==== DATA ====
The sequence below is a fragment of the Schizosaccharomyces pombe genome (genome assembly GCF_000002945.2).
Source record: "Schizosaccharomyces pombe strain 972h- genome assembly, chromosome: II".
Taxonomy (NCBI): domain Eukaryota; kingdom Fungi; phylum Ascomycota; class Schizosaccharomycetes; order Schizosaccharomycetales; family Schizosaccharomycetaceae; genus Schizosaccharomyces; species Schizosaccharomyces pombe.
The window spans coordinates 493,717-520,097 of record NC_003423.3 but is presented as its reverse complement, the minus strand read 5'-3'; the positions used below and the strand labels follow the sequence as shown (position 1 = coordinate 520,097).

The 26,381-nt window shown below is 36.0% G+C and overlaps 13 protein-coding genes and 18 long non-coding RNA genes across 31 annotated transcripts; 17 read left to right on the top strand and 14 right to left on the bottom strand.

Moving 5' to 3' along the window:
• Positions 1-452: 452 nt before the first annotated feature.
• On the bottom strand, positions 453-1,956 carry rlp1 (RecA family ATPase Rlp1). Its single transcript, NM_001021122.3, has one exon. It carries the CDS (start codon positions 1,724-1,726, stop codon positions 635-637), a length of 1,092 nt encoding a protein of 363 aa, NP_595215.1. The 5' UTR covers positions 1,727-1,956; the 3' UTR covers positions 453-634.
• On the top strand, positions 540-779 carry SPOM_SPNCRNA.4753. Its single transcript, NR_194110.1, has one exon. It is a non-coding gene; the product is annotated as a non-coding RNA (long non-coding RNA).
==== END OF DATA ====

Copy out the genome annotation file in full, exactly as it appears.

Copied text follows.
The sequence below is a fragment of the Schizosaccharomyces pombe genome (genome assembly GCF_000002945.2).
Source record: "Schizosaccharomyces pombe strain 972h- genome assembly, chromosome: II".
Taxonomy (NCBI): domain Eukaryota; kingdom Fungi; phylum Ascomycota; class Schizosaccharomycetes; order Schizosaccharomycetales; family Schizosaccharomycetaceae; genus Schizosaccharomyces; species Schizosaccharomyces pombe.
The window spans coordinates 493,717-520,097 of record NC_003423.3 but is presented as its reverse complement, the minus strand read 5'-3'; the positions used below and the strand labels follow the sequence as shown (position 1 = coordinate 520,097).

The 26,381-nt window shown below is 36.0% G+C and overlaps 13 protein-coding genes and 18 long non-coding RNA genes across 31 annotated transcripts; 17 read left to right on the top strand and 14 right to left on the bottom strand.

Moving 5' to 3' along the window:
• Positions 1-452: 452 nt before the first annotated feature.
• On the bottom strand, positions 453-1,956 carry rlp1 (RecA family ATPase Rlp1). Its single transcript, NM_001021122.3, has one exon. It carries the CDS (start codon positions 1,724-1,726, stop codon positions 635-637), a length of 1,092 nt encoding a protein of 363 aa, NP_595215.1. The 5' UTR covers positions 1,727-1,956; the 3' UTR covers positions 453-634.
• On the top strand, positions 540-779 carry SPOM_SPNCRNA.4753. Its single transcript, NR_194110.1, has one exon. It is a non-coding gene; the product is annotated as a non-coding RNA (long non-coding RNA).